How Dysfunction Is Draining Profits and Productivity

By Ann Elliott

dysfunction junction

dysfunction junction
dysfunction junction
Although many business owners enable dysfunction in their companies, they do not do it on purpose. No leader would intentionally drain the profits from his company. No leader would diminish productivity in her company intentionally. “Failure in the function of a system” defines dysfunction. Simply put, things aren’t working right. For example, a small but growing company has two partners who cannot be in the same room. One of them disagrees so fiercely with three recent hires that he has vowed never to come back to work in the office so long as they are there. Please bear in mind, after these employees were hired, work got done faster and with fewer errors. Plus, the atmosphere dramatically became more positive. Consider how expensive it is to operate in a dysfunctional culture:
  • Unhappy employees, especially good ones, leave to work elsewhere
  • Infighting among employees is the norm
  • Work is below standard
  • Leaders are not respected
  • Deadlines mean nothing
  • People avoid accountability
  • Silos are common
Despite its cost, companies and leaders tolerate dysfunction for multiple reasons. “This is how we do things.” “We know how to work with it.” “We do not know how to fix it.” “It’s too hard to change.” These are a few reasons leaders allow dysfunction to take root and to continue. How do you create a culture that’s working right? The short answer is one step at the time. 1)      Own the dysfunction. Be honest about the situation. It’s the only way to move forward. 2)      Build trust. Admit no one has all the answers, including the leader. 3)      Focus on critical areas of success. Spend energy on what leads to success not refereeing fights. 4)      Define clearly the direction of the company. Identify the priorities so everyone knows how to allocate resources. 5)      Be accountable to goals, deadlines, and commitments. But only 100% of the time. 6)      Communicate. Communicate. Communicate. Deliver the same message in countless ways. 7)      Be consistent. A leader’s actions must mirror her words. See #2. To transform your company to one that’s working well in all areas, takes time. It takes a firm commitment to make the required changes, too. It may not be a bed of roses. Well, all right. It is hard to do. But oh so worth it. What first step in your business would make the biggest difference? Congratulations. If you are willing to convert your knowing to doing, you are on your way to profitability and productivity. © 2016 Ann Elliott All Rights Reserved photo credit: Dysfunction Junction Sign – Cold Spring, NY via photopin (license)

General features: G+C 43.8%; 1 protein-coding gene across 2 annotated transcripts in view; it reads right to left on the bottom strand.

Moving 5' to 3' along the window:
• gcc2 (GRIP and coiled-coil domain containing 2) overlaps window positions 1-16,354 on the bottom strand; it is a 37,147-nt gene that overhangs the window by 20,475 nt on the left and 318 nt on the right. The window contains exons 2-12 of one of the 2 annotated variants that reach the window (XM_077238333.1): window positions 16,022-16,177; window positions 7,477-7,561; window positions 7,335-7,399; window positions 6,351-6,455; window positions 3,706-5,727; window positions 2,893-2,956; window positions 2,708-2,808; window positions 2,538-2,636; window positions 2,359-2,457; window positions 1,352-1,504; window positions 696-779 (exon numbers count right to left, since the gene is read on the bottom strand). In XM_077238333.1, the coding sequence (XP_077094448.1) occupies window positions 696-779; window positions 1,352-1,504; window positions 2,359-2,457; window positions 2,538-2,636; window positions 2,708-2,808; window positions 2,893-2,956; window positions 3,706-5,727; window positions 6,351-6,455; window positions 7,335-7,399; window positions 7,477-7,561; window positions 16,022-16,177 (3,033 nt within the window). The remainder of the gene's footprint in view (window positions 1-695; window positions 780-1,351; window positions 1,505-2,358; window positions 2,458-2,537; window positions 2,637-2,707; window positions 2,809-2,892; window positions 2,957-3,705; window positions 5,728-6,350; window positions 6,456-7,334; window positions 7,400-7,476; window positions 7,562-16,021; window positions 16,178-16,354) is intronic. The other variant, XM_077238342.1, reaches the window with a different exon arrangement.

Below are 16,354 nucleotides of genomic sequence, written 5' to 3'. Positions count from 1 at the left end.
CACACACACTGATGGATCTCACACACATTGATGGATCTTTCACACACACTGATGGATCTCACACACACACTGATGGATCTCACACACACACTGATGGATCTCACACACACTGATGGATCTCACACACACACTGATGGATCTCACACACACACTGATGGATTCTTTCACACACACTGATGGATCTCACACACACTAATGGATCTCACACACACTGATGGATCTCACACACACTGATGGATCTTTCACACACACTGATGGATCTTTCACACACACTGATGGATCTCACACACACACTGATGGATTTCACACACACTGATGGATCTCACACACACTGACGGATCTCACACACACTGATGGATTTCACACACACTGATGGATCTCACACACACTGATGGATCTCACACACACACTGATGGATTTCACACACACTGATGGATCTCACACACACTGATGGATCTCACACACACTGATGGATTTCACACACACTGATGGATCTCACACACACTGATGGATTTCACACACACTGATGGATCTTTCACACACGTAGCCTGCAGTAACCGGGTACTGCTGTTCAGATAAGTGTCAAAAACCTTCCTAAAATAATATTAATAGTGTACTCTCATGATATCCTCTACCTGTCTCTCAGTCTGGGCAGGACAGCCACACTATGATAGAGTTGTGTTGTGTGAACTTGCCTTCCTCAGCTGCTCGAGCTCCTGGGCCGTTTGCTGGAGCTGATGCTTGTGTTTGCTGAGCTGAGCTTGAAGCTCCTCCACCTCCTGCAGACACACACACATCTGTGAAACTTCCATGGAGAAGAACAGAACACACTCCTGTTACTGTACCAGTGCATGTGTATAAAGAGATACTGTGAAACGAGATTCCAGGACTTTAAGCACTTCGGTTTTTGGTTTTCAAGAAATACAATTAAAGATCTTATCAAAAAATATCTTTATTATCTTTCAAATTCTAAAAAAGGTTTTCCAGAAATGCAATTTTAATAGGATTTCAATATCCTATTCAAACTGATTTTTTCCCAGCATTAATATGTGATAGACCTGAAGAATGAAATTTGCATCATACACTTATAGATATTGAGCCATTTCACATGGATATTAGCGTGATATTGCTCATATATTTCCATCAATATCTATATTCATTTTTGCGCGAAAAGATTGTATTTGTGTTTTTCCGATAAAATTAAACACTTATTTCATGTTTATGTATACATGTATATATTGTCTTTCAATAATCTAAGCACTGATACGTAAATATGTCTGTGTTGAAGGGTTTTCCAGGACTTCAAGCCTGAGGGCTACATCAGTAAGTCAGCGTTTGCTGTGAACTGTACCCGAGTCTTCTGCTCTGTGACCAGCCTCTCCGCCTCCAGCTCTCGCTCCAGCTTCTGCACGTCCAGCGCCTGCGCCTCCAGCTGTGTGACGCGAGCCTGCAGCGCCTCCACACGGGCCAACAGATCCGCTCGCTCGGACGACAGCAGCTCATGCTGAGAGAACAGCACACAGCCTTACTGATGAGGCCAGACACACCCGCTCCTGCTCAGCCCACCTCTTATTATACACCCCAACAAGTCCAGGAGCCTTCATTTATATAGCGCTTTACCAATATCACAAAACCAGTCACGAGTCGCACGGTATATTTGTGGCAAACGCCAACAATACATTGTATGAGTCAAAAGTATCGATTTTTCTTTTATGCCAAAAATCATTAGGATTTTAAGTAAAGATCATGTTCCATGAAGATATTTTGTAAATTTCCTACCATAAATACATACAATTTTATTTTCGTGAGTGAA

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Ann Elliott

Ann Elliott, founder of The Berkana Company, excels at leadership strategy

An expert at helping business leaders enjoy more profits and improved productivity with less stress, she blends fun and excitement with executive coaching and training to yield results for her clients.

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